His selfless deed touched McClure and her boyfriend. They have kept in touch with Bobbitt and recently set up a GoFundMe page for him. As of today, it has raised over 306,000 dollars in response to Bobbitt’s good Samaritan act.
Each of us has the ability to change another person’s life. Johnny Bobbitt, Jr. helped countless of wounded service members when in his military role overseas. He helped a young woman in her moment of need so she could get home safely. Katie McClure and numerous donors are hoping to help change Bobbitt’s life.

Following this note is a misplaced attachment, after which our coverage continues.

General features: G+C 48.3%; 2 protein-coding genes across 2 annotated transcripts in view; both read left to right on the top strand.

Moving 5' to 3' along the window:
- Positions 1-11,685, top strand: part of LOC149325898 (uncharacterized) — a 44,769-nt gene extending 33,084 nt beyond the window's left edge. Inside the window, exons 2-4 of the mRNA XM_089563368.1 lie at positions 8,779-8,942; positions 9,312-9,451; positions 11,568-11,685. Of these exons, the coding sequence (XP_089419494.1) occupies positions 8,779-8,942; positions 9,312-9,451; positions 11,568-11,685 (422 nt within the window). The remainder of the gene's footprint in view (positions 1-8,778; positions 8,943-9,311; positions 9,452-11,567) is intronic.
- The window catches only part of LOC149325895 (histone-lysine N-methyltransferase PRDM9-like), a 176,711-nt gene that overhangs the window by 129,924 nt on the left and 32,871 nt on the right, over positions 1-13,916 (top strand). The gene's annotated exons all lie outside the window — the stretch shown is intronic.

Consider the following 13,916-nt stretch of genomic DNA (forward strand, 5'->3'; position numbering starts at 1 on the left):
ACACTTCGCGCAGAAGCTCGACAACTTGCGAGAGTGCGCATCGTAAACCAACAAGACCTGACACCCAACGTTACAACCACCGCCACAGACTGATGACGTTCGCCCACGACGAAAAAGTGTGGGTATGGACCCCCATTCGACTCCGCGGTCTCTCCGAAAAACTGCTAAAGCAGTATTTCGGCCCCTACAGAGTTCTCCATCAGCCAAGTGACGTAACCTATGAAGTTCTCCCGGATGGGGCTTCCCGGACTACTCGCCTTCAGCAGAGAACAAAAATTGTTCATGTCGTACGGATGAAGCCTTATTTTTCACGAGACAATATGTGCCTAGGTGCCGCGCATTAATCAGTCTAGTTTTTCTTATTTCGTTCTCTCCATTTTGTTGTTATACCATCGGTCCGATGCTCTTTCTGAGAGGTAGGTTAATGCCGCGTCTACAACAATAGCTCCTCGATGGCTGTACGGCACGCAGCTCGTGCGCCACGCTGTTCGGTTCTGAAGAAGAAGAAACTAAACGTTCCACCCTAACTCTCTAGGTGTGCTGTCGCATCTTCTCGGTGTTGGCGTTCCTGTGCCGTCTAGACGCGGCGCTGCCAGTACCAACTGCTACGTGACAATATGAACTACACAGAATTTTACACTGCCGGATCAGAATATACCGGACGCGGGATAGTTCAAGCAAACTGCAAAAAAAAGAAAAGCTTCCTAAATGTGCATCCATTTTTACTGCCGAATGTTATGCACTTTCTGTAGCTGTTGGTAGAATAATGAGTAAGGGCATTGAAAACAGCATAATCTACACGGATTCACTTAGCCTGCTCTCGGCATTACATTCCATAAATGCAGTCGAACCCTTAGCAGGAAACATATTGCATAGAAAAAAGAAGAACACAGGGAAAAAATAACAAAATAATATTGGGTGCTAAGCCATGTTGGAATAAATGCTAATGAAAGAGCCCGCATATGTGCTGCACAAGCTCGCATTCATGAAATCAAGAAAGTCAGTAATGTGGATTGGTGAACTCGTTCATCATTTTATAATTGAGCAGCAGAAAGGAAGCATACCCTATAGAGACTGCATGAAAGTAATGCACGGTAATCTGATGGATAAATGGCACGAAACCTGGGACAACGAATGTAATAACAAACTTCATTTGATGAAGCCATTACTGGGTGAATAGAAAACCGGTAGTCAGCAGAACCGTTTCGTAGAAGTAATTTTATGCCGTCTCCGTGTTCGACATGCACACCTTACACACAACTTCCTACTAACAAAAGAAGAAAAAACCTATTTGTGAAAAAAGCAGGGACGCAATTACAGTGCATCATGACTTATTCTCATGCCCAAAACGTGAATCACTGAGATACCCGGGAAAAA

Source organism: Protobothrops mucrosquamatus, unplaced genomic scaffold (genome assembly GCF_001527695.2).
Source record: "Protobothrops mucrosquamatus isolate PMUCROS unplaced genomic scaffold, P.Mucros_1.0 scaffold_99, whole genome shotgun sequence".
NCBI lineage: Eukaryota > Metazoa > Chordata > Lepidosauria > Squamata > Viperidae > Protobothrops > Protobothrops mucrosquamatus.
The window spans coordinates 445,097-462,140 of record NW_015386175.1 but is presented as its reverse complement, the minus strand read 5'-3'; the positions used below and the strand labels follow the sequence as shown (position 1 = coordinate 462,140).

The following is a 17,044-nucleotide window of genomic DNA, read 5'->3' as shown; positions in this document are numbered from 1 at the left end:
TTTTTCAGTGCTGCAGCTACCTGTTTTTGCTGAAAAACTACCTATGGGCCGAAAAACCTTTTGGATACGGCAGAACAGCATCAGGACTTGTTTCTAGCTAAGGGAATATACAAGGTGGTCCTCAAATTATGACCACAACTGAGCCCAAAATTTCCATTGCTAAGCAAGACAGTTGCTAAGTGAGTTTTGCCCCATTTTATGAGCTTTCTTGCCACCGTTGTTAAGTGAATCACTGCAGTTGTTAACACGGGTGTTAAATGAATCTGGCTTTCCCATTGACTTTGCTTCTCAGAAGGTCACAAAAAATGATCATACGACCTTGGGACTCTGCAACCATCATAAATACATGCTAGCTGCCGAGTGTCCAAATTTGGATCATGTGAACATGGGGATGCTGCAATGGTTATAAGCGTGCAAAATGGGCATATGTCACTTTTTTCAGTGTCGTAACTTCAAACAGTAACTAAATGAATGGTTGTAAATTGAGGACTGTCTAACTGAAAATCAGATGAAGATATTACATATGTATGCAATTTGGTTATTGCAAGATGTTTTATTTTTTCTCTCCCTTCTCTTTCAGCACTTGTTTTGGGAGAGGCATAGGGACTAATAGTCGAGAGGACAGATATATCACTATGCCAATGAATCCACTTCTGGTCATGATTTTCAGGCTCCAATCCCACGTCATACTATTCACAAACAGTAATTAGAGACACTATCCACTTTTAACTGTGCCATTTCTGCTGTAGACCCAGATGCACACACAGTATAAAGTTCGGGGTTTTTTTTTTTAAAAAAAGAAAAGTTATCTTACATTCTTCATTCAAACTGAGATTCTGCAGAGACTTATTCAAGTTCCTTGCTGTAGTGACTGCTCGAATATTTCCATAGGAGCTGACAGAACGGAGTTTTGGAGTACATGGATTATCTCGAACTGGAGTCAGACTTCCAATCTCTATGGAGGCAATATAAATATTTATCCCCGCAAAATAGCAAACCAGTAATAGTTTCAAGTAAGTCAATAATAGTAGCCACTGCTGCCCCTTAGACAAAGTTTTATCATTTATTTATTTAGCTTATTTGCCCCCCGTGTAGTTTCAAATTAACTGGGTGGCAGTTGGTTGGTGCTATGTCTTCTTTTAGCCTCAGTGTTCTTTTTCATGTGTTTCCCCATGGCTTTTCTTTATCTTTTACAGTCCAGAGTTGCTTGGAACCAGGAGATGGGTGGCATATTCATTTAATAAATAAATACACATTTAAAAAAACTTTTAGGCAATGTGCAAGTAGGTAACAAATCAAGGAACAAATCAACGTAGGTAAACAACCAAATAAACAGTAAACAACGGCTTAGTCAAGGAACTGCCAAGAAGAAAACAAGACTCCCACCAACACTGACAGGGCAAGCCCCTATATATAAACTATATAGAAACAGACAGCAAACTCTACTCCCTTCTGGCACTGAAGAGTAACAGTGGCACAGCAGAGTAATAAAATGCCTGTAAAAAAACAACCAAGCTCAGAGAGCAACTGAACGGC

Make today amazing by helping someone else in need.
I walked out and found the nest in the gravel driveway, not by the step as the poem says, but close enough. Nest by Marianne Boruch I walked out, and the nest was already there by the step. Woven basket of a saint sent back to life as a bird who proceeded to make a […]
via Nest — Drawn In
I posted my blog on the #OneMillionProject blog in response to all of the GIF messages and emoticon ridden messages I receive. I mean they are cute and funny. I use them. But it got me to thinking about social media and how it drives our culture.
Read ” Will Imagery Replace the Written Word” via Blog Posts
If you had kept a secret from your spouse for over a year which would most likely end your marriage, would you tell him/her or continue to keep it from him/her?